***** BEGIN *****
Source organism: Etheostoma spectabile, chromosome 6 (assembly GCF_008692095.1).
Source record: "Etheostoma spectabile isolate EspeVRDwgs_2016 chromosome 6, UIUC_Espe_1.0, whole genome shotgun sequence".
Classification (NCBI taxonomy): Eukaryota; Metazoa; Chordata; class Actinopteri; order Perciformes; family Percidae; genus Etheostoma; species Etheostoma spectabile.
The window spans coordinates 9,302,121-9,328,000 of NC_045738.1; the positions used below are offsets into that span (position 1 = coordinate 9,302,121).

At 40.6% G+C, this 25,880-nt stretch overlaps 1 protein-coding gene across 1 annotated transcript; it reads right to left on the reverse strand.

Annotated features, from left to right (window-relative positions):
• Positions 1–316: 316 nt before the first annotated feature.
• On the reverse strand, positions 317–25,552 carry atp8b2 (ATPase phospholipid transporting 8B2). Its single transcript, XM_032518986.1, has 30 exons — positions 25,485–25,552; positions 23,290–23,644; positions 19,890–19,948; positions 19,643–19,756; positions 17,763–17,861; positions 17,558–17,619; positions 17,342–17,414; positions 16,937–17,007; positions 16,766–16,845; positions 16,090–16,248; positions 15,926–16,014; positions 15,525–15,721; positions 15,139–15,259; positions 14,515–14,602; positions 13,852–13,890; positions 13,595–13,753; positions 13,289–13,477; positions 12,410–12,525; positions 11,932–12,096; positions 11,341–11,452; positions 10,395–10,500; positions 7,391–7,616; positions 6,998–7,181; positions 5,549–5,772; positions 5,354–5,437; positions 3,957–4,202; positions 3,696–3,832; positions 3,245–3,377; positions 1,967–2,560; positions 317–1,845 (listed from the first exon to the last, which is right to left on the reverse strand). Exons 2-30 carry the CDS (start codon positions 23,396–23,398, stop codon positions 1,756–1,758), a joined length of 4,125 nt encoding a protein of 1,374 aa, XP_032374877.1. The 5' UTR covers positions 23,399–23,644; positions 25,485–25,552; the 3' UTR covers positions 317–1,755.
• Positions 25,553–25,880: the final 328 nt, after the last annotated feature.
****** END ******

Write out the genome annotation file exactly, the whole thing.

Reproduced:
Source organism: Etheostoma spectabile, chromosome 6 (assembly GCF_008692095.1).
Source record: "Etheostoma spectabile isolate EspeVRDwgs_2016 chromosome 6, UIUC_Espe_1.0, whole genome shotgun sequence".
Classification (NCBI taxonomy): Eukaryota; Metazoa; Chordata; class Actinopteri; order Perciformes; family Percidae; genus Etheostoma; species Etheostoma spectabile.
The window spans coordinates 9,302,121-9,328,000 of NC_045738.1; the positions used below are offsets into that span (position 1 = coordinate 9,302,121).

At 40.6% G+C, this 25,880-nt stretch overlaps 1 protein-coding gene across 1 annotated transcript; it reads right to left on the reverse strand.

Annotated features, from left to right (window-relative positions):
• Positions 1–316: 316 nt before the first annotated feature.
• On the reverse strand, positions 317–25,552 carry atp8b2 (ATPase phospholipid transporting 8B2). Its single transcript, XM_032518986.1, has 30 exons — positions 25,485–25,552; positions 23,290–23,644; positions 19,890–19,948; positions 19,643–19,756; positions 17,763–17,861; positions 17,558–17,619; positions 17,342–17,414; positions 16,937–17,007; positions 16,766–16,845; positions 16,090–16,248; positions 15,926–16,014; positions 15,525–15,721; positions 15,139–15,259; positions 14,515–14,602; positions 13,852–13,890; positions 13,595–13,753; positions 13,289–13,477; positions 12,410–12,525; positions 11,932–12,096; positions 11,341–11,452; positions 10,395–10,500; positions 7,391–7,616; positions 6,998–7,181; positions 5,549–5,772; positions 5,354–5,437; positions 3,957–4,202; positions 3,696–3,832; positions 3,245–3,377; positions 1,967–2,560; positions 317–1,845 (listed from the first exon to the last, which is right to left on the reverse strand). Exons 2-30 carry the CDS (start codon positions 23,396–23,398, stop codon positions 1,756–1,758), a joined length of 4,125 nt encoding a protein of 1,374 aa, XP_032374877.1. The 5' UTR covers positions 23,399–23,644; positions 25,485–25,552; the 3' UTR covers positions 317–1,755.
• Positions 25,553–25,880: the final 328 nt, after the last annotated feature.